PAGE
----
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This gonna be short and simple instruction for making a Galvanic cell and battery from some normal wood screws or Nails or any other similar material and copper wire and some tissues and stickies and using the battery to power an LED. the principle is simple and 1st time discovered in 1780 by Luigi Galvani in the famous Frog leg experiment :) if you like to know more about it check wiki: https://en.wikipedia.org/wiki/Galvanic_cell

Step 1: Ingredients!

You need this material:

  1. Some galvanized screws or nails each screw is one cell and each cell produce about 0.7 volts, so do your maths and calculate how many you need. for one red LED, you need at least 3 of them.
  2. 2-3 meters of fine uncoated copper wire. you can get some from stripping a power cord.
  3. some tissues finer is the better.
  4. sticky tape to keep the electrolyte (moisture) inside the cell.
  5. you need to wet the cells to start the chemical reaction at the end with some kind of electrolyte like Tap water, salt water, vinegar or wee-wee! just use your imagination!

Step 2:

Attach some copper wire to the end of screws or nails. this going to be your negative terminal! don't full by the end of Philips screws shape! its look like positive. but believe ,me it going to be the negative terminal.

Step 3:

roll the screw inside a thin layer of tissue. the tissues purpose is to separate Anode (The screw) from the cathode (Cooper wire) the finest and less layer is the better it give you more current and juice. but there is a very good chance of copper wires breaking through the very thin tissue and shorten the cell.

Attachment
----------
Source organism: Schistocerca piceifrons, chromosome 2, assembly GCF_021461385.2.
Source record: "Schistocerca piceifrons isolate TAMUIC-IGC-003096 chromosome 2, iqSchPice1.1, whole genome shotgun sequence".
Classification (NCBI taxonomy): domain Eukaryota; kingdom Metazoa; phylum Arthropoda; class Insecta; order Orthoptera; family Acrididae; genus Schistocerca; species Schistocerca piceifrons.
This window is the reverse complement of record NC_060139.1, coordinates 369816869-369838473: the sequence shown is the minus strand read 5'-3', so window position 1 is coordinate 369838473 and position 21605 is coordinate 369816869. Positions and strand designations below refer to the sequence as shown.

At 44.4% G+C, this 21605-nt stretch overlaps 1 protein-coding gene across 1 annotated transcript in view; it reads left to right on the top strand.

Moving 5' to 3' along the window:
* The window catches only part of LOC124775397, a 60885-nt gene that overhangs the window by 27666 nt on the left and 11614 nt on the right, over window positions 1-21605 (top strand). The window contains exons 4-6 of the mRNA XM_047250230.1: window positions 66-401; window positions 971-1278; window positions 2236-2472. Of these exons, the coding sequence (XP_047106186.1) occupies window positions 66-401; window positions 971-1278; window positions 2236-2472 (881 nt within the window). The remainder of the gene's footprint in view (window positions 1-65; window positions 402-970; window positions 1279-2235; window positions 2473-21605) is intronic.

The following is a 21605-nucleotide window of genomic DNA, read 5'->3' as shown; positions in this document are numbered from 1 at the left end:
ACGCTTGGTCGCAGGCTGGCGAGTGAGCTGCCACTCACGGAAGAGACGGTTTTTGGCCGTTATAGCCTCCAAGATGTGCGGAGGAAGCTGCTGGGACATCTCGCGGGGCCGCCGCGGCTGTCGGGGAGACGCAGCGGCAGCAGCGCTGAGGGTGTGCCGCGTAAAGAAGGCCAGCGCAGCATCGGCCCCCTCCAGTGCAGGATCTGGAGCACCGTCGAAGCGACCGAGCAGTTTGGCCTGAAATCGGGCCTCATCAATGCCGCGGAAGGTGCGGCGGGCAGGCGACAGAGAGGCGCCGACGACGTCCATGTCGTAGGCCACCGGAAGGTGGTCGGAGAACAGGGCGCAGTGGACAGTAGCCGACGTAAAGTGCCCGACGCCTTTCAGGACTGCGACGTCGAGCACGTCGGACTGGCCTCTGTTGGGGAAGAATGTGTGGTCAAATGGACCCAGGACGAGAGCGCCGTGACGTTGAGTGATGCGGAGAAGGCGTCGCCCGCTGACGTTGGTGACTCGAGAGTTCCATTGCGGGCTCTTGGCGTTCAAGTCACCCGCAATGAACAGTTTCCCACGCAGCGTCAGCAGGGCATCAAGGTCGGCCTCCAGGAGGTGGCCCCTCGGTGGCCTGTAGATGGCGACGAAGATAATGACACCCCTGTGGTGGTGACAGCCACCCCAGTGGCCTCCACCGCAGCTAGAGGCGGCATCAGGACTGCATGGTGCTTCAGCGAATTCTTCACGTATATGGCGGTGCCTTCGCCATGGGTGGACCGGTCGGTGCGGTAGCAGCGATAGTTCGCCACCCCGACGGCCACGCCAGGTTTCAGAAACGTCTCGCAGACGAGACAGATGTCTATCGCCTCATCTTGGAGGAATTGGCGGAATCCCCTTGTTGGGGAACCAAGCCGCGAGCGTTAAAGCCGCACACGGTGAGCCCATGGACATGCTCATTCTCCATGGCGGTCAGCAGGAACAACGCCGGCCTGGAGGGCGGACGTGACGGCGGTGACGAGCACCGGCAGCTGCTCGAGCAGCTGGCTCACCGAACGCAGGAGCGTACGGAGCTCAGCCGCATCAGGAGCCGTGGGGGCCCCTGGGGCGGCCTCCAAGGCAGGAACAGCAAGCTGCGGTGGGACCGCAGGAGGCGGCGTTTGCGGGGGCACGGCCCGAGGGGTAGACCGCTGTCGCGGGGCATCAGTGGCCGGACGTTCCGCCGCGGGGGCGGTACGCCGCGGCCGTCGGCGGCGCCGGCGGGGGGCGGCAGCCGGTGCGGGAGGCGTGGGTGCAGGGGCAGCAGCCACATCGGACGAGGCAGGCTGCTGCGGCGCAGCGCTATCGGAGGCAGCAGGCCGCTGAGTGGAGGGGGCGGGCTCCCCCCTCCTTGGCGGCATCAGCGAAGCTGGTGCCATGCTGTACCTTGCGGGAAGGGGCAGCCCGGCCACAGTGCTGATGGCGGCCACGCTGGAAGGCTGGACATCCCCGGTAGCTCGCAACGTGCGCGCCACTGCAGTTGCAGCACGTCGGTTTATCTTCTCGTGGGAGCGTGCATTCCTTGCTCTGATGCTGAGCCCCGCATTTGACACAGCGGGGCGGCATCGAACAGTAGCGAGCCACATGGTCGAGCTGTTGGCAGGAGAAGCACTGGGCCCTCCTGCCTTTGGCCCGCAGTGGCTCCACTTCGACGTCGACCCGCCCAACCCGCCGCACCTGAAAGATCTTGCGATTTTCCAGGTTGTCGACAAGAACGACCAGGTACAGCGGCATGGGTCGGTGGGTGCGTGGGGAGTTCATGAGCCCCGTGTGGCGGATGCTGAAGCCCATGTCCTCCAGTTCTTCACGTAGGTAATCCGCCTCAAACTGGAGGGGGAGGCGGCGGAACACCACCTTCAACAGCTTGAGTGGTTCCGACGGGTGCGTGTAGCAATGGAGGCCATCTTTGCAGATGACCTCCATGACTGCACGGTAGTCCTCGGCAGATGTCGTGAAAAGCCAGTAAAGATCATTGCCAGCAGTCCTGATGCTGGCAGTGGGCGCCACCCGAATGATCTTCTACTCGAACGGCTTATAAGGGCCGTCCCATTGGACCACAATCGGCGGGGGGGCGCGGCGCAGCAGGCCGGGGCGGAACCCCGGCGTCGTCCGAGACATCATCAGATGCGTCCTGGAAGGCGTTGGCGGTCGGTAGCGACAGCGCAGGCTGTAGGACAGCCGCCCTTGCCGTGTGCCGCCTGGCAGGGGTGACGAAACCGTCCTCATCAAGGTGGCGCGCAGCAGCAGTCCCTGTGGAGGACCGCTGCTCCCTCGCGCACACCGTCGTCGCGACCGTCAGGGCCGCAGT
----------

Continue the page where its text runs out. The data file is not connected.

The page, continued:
Step 4:

now start winding the fine wire on top of the tissue. don't press too hard to prevent puncturing tissue. remember they going to get wet! for more juice (current/ mAmp) you can add one more layer of tissue and copper and after that more layers don't change the maximum current anymore. remember the voltage is always around .7 volt but the current can differ from .5 mA to 13mA per 1 screw cell!

Step 5:

it is almost done. if you have a multimeter you can check the cell if it shorten internally or not. a dry cell should show a very large resistant (R = infinity Mohms) very low voltage and current (near zero)

if the resistance is zero or near zero, the cell is shorten and you have to start over.

Step 6:

now add your electrolyte. you can soak the cell in tap water. tap water is fine and it should be good enough for 1 LED. I tried many different electrolyte and the stronger the electrolyte the higher the maximum current, but it is shorten the life of your battery. so if you need higher current (my record is 12.5 mA per cell) use salt water. I found the salt water the best then vinegar is the second, and lemon juice third and tap water is last one.

basically the higher the current, faster the corrosion and faster you lose the zinc coating your battery dies faster.

in last picture you can compare a fresh screw(zinc coated anode) with a 2 days old anode.

Step 7:

at the end you need to put your cells in Series or in parallel for a desirable out voltage and maximum current.

there is an Instructable about how to wire batteries in series and parallel:

https://www.instructables.com/id/How-to-Wire-Batter...

and if you like to know more about how to connect your battery to LED, you can check this one:

https://www.instructables.com/id/LEDs-for-Beginners...

I don't know what is the limit of maximum voltage and/or current, but I'm wondering if you assemble enough of them to start your car!

cheers

the cells look like joints
Lol you would need a heck of a lot to be able to jump a car.
<p>Cool science project.</p>

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